The first major UK-based Peter Blake retrospective since 2007 opened today at the Waddington Custot Galleries.
Rock, Paper, Scissors features around 50 new and previously unseen works from the past six decades with the children's game title providing a framework: sculpture, works on paper and collage.
In his sculpture, Blake continues to assemble found objects, with surreal scenes and narratives. ‘A Parade for Saul Steinberg’, started in 2007, resembles a New York street parade, where famous cartoon characters and other fantasy figures march in recognition of the cartoonist Steinberg; one of Blake’s artistic heroes.
Popular characters from Blake’s earlier works reappear; Snow White is seen showing-off her garden of underwater debris to René Magritte, whilst elsewhere 30 of her dwarf companions lead an invasion of a bagpiper’s Swiss chalet.
In addition to using plastic, readymade characters, Blake constructs figures from natural materials including a miniature army made from bowling balls and stained wood, adorned with medals and badges to represent military achievements.
Another sculpture built from wooden objects is a life-size family group posing beneath a driftwood tree and this two-metre-high sculpture will dominate one of the galleries.
As a departure from his constructions of found objects, in a new group of works, Blake presents six found objects as works of art in their own right, reminding him as they do of sculptures by Henry Moore, Barbara Hepworth and other twentieth-century masters.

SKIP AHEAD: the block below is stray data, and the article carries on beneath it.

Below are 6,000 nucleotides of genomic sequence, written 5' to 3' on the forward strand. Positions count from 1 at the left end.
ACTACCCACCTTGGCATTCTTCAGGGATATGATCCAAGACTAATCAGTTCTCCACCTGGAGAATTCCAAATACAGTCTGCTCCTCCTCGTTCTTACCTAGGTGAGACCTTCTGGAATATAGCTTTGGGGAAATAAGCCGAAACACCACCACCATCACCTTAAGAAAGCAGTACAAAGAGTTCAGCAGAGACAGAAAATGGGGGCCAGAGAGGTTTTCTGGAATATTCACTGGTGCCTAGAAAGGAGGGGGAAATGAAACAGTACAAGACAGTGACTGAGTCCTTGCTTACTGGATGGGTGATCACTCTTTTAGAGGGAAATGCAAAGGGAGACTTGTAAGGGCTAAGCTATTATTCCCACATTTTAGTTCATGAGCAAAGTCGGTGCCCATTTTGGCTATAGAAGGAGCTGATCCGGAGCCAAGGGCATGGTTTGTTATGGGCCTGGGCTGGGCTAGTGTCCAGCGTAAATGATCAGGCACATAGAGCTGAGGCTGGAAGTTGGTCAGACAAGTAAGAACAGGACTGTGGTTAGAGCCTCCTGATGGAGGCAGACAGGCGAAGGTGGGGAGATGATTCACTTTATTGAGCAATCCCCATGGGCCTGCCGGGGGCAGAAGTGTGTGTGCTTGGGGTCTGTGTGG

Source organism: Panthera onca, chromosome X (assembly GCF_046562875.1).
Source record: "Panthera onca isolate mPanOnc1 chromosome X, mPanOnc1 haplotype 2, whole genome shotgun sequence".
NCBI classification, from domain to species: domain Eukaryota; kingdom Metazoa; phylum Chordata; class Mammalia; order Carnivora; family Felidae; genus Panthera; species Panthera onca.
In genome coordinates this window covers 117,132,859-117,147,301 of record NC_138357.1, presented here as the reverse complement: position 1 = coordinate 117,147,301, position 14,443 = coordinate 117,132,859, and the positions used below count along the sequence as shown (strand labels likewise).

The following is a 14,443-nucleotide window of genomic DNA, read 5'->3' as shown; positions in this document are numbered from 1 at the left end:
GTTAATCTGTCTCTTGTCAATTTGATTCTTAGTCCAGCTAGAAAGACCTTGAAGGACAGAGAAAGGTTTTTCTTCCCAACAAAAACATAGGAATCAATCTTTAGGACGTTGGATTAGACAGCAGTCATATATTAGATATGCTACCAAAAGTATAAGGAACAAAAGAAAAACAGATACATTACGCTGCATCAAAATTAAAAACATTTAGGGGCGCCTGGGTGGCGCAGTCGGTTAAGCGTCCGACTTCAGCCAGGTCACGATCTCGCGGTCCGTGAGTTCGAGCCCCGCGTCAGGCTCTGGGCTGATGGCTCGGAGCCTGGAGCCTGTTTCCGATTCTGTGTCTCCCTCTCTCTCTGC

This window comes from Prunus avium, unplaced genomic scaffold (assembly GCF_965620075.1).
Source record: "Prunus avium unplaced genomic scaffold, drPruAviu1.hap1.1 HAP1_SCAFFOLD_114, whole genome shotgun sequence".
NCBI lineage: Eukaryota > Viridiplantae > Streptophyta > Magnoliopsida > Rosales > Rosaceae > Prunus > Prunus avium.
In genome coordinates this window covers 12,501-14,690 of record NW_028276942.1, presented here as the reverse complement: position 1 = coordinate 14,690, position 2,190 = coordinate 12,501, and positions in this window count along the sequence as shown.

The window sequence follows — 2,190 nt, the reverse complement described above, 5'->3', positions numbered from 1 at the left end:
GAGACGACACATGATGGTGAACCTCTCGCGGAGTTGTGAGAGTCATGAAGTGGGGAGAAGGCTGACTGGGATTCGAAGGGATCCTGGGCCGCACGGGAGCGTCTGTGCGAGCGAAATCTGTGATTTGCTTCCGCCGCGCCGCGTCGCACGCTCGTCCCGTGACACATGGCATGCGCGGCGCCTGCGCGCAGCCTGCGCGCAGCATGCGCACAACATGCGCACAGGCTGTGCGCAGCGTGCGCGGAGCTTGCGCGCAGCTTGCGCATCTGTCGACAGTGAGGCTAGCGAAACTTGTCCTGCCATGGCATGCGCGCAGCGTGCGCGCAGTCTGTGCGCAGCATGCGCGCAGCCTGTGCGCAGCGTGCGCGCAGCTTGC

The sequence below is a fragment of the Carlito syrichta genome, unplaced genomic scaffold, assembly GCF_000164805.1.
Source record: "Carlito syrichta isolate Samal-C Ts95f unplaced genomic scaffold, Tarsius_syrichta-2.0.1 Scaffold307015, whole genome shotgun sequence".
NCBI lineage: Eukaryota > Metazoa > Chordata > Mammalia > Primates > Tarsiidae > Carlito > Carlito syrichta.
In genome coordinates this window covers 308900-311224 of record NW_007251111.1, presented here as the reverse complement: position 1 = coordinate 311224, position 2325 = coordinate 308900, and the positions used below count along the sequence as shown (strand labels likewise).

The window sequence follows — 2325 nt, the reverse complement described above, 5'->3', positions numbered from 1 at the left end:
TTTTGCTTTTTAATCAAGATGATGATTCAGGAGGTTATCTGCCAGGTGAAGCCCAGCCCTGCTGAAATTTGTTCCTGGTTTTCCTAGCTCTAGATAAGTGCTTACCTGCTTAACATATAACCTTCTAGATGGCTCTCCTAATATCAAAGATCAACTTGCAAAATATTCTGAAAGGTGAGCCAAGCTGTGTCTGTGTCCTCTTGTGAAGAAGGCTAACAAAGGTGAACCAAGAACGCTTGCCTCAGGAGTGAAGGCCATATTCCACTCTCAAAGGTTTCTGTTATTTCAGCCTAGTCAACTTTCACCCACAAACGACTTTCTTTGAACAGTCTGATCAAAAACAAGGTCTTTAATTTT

The early works on paper in the exhibition date back to 1948 and are shown alongside Blake’s most recent watercolour, ‘Portrait of Queen Elizabeth II’, commissioned by the Radio Times for the cover of their Diamond Jubilee souvenir issue.
Blake’s ten new London collages form the ‘scissors’ component of the exhibition, creating fantastical scenes around London landmarks, such as a comic book convention at Piccadilly Circus (attended by the comic-book characters themselves), a gathering of escaped animals at Westminster Abbey and a parade in Abbey Road.
The most ambitious work in the exhibition will be a six-foot-wide canvas, started in 1963 and still a work in progress. Originally titled ‘Drake, land wars in Ireland and Essex’, the painting was created for a group exhibition about Shakespeare.
Blake is painting over his initial composition, turning the rural scene into a fantasy narrative featuring children and storybook characters. The painting will be exhibited at Waddington Custot Galleries in its current state as Blake intends to continue reworking it indefinitely.
Pete Blake: Rock, Paper Scissors from today until 15 December, Waddington Custot Galleries, www.waddingtoncustot.com